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Logo of nihpaAbout Author manuscriptsSubmit a manuscriptHHS Public Access; Author Manuscript; Accepted for publication in peer reviewed journal;
Curr Opin Struct Biol. Author manuscript; available in PMC 2010 April 1.
Published in final edited form as:
PMCID: PMC2692031

Editorial Overview

The application of computational methods to the modeling of protein structure, dynamics, and function has made rapid progress over the past decade. The combination of the exponential reduction in the cost/performance of computational hardware with continually improving algorithms, energy functions, and software implementations has yielded significant improvements in the ability to achieve better accuracy and reliability in structural models of ever more complex systems and to address their dynamics at much longer timescales. These advances in turn have yielded insights that are increasingly relevant with regard to biological mechanisms at an atomic scale. Indeed, as illustrated in several of the articles below, in a number of key areas, computation has reached the point where it has become a full partner with experiment in understanding function; the work on ion channels, discussed by Schulten and coworkers below, is a particularly striking example.

The articles in this volume cover a range of methodologies, starting from atomistic, explicit solvent molecular dynamics simulations, and continuing through various intermediate levels of rigorous to approximate models based on statistical potentials and residue levels of resolution, aimed at understanding fold and function on a relatively coarse grained scale. The most fine-grained approaches generally have the highest computational cost, but also the highest level of structural and energetic resolution. The more approximate models and approaches sacrifice some detail in return for the ability to obtain results more quickly, ultimately yielding tools applicable on a genomic scale with current computational resources. Some approaches initially model the system of interest on a coarse-grained level and then add the details (e.g. as in the prediction of protein structure as described by Yang below) once the relevant region of conformational space is found by the coarse-grained approach.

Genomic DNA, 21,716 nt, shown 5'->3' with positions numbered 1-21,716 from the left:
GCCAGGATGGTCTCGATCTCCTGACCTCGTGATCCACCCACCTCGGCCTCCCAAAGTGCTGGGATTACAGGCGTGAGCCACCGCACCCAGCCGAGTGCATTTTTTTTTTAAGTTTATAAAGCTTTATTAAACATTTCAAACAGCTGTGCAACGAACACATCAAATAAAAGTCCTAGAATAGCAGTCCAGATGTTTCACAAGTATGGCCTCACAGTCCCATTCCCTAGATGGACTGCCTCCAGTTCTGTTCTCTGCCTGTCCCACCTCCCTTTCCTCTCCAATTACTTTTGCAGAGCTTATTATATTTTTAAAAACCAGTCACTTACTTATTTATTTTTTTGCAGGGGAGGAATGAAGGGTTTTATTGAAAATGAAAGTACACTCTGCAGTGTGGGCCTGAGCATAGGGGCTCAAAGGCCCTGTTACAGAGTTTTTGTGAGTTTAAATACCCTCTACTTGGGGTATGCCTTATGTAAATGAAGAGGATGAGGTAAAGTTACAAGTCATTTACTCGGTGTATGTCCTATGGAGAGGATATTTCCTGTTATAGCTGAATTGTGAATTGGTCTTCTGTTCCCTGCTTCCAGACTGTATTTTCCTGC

The first two articles, from the Shaw and Schulten laboratories, focus on long time molecular dynamics simulations. The Shaw article is roughly evenly divided between a discussion of methodology and descriptions of illustrative applications, including protein folding, simulation of protein conformational dynamics (e.g. in kinases), and diffusion of small molecules through membrane channels. A particularly exciting prospect is the development of special purpose hardware and software enabling millisecond simulations to be achieved, which would open up a much wider range of biologically relevant events to atomistic simulation technology. The Schulten article is primarily focused on simulation results for membrane channels, including both ion channels and aquaporins, but also discusses the impact of advancing technology on the ability to tackle these challenging problems. A number of interesting examples are considered in some detail, and comparisons of theory with experiment (and how theory and experiment can be used together to understand mechanism) are emphasized. The impact of improved simulation models, including explicit treatment of polarization in the molecular mechanics force field, is briefly discussed.

Complementary to the Schulten article is the more methodological contribution from the Voth laboratory that describes both a general, rigorous “bottom up” approach for developing coarse-grained membrane and protein models from detailed atomic models, as well as more phenomenological “top down” approaches to coarse-graining. Particularly noteworthy in this regard is the MARTINI method of Sansom et al that employs a knowledge-based parameterization. Moving to even more mesoscopic models, there are elastic network membrane models. The focus is on the way that atomic interactions are incorporated into multiscale simulation approaches to access larger systems and longer time scales than can be achieved by brute force simulations at atomic detail. These are general methodologies that will likely be exploited in a variety of contexts.

Very similar ideas permeate the article from the Yang laboratory that describes the status of the field of protein structure prediction as assessed by CASP7 and CASP8 (community wide blind tests of protein structure prediction methods). He describes the range of utility of various quality protein structures for protein functional inference, ligand screening and molecular replacement in X-ray crystallography. The most successful protein methods are hierarchical- viz. they assemble an approximate predicted protein structure in a coarse-grained protein representation and then add the atomic details. This is a particularly powerful approach, as it is likely that the library of single domain templates is complete (e.g. there were no new folds in CASP8); the unsolved problem is to identify such structural templates when the protein of interest is, at best, evolutionarily quite distant from the template. While progress at the coarse-grained level has been made in the ability to refine protein structures over their best starting template structures, success in detailed atomic model refinement has been more modest as there are issues with physics-based energy functions. Over the short term, progress is likely to be made by combining physics-based with knowledge-based potentials.